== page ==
unix and linux overview
UNIX and Linux Overview
  • Everything is a file
    • Files are objects with properties and methods
  • UNIX consists of four components
  • Boot block
    • Block is a disk allocation unit of at least 512 bytes
    • Contains the bootstrap code
    • UNIX/Linux computer has only one boot block, located on the main hard disk

Guide to Computer Forensics and Investigations

unix and linux overview continued
UNIX and Linux Overview (continued)
  • Superblock
    • Indicates disk geometry, available space, and location of the first inode
    • Manages the file system
  • Inode blocks
    • First data after the superblock
    • Assigned to every file allocation unit
  • Data blocks
    • Where directories and files are stored
    • This location is linked directly to inodes

Guide to Computer Forensics and Investigations

unix and linux overview continued1
UNIX and Linux Overview (continued)

Guide to Computer Forensics and Investigations

unix and linux overview continued2
UNIX and Linux Overview (continued)
  • Bad block inode
    • Keeps track of disk’s bad sectors
    • Commands: badblocks, mke2fs, and e2fsck/
  • Linux ls command displays information about files and directories
  • Continuation inode
    • Provides information about a file or directory
      • Mode and file type, the quantity of links in the file or directory, the file or directory status flag

Guide to Computer Forensics and Investigations

unix and linux overview continued3
UNIX and Linux Overview (continued)

Guide to Computer Forensics and Investigations

unix and linux overview continued4
UNIX and Linux Overview (continued)

Guide to Computer Forensics and Investigations

understanding inodes
Understanding Inodes
  • Link data stored in data blocks
  • Ext2fs and Ext3fs are improvements over Ext
    • Data recovery easier on Ext3fs than on Ext2fs
  • First inode has 13 pointers
    • Pointers 1 to 10 are direct pointers to data storage blocks
    • Pointer 11 is an indirect pointer
    • Pointer 12 is a double-indirect pointer
    • Pointer 13 is a triple-indirect pointer

Guide to Computer Forensics and Investigations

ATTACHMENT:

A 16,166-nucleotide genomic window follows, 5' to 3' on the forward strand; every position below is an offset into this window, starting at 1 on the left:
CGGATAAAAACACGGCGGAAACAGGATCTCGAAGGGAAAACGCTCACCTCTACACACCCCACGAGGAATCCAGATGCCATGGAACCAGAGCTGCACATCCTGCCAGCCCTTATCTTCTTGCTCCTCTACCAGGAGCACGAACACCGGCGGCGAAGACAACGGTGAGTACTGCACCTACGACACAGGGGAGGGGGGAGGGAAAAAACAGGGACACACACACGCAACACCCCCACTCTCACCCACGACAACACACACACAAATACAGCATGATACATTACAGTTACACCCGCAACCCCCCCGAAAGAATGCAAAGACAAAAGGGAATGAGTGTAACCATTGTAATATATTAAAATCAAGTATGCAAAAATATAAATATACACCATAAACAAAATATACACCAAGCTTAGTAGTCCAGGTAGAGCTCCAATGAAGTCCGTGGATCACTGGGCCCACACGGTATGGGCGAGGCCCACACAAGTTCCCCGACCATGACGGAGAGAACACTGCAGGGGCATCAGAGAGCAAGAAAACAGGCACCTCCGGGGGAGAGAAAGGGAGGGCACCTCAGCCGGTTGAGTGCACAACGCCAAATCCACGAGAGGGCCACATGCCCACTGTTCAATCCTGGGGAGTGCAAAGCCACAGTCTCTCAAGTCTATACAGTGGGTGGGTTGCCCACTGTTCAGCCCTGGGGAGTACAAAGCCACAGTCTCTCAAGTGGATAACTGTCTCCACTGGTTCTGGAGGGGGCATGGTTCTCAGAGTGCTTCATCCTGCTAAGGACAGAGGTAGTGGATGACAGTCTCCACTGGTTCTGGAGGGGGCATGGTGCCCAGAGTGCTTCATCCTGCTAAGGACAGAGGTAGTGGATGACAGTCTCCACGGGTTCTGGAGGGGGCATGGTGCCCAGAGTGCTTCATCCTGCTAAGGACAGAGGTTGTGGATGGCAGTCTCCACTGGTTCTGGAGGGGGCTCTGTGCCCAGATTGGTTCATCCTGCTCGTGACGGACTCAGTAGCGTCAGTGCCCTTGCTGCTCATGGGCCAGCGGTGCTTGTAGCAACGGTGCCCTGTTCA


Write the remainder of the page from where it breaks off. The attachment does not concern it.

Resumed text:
understanding inodes continued
Understanding Inodes (continued)

Guide to Computer Forensics and Investigations

understanding unix and linux boot processes
Understanding UNIX and Linux Boot Processes
  • Instruction code in firmware is loaded into RAM
  • Instruction code then:
    • Checks the hardware
    • Load the boot program
  • Boot program
    • Loads kernel
    • Transfers control to kernel
  • Kernel’s first task is to identify all devices

Guide to Computer Forensics and Investigations

understanding unix and linux boot processes continued
Understanding UNIX and Linux Boot Processes (continued)
  • Kernel
    • Boots system on single-user mode
    • Runs startup scripts
    • Changes to multiuser mode
    • Identifies root directory, swap, and dump files
    • Sets hostname and time zone
    • Runs consistency checks on the file system and mounts partitions
    • Starts services and sets up the NIC
    • Establishes user and system accounting and quotas

Guide to Computer Forensics and Investigations

understanding linux loader and grub
Understanding Linux Loader and GRUB
  • Linux Loader (LILO)
    • Old boot manager
    • Can start two or more OSs
    • Uses configuration file Lilo.conf
  • Grand Unified Boot Loader (GRUB)
    • More powerful than LILO
    • As LILO, it resides on MBR
    • Command line or menu driven

Guide to Computer Forensics and Investigations

understanding unix and linux drives and partition schemes
Understanding UNIX and Linux Drives and Partition Schemes
  • Labeled as path starting at root (/) directory
    • Primary master disk (/dev/had)
      • First partition is /dev/hda1
      • Second partition is /dev/hda2
    • Primary slave or secondary master or slave (/dev/hdb)
      • First partition is /dev/hdb2
    • SCSI controllers
      • /dev/sda with first partition /dev/sda1
      • Linux treats SATA, USB, and FireWire devices the same way as SCSI devices

Guide to Computer Forensics and Investigations

examining unix and linux disk structures
Examining UNIX and Linux Disk Structures
  • Most commercial computer forensics tools can analyze UNIX UFS and UFS2
    • And Linux Ext2, Ext3, ReiserFS, and Reiser4 file systems
  • Freeware tools include Sleuth Kit and its Web browser interface, Autopsy Browser
  • Foremost
    • A freeware carving tool that can read many image file formats
    • Configuration file: foremost.conf

Guide to Computer Forensics and Investigations

examining ide eide and sata devices
Examining IDE/EIDE and SATA Devices
  • Examining the IDE host protected area
    • ATAPI-5 AT introduced in 1998 reserved and protected areas on IDE devices
      • Protected Area Run Time Interface Extension Service (PARTIES)
    • Data stored by diagnostic and restore programs
    • Tools
      • X-Ways Replica
    • HPA is also referred to as a BIOS Engineering Extension Record (BEER) data structure

Guide to Computer Forensics and Investigations

examining ide eide and sata devices continued
Examining IDE/EIDE and SATA Devices (continued)
  • Exploring hidden partitions
    • Suspects try to conceal evidence by hiding disk partitions
    • Norton Disk Edit can change the disk partition table
      • Leaving no indication that the deactivated partition exists
    • Use imaging tools that can access unpartitioned areas of a drive

Guide to Computer Forensics and Investigations

summary
Summary
  • Macintosh uses HFS
    • Hierarchical structure
  • Mac OS file structure
    • Data fork and resource fork
  • Volume refers to any storage media
    • Allocation and logical blocks
  • Ext2fs uses inodes
    • Ext3fs: journaling version of Ext2fs
  • Linux file structure
    • Metadata and data

Guide to Computer Forensics and Investigations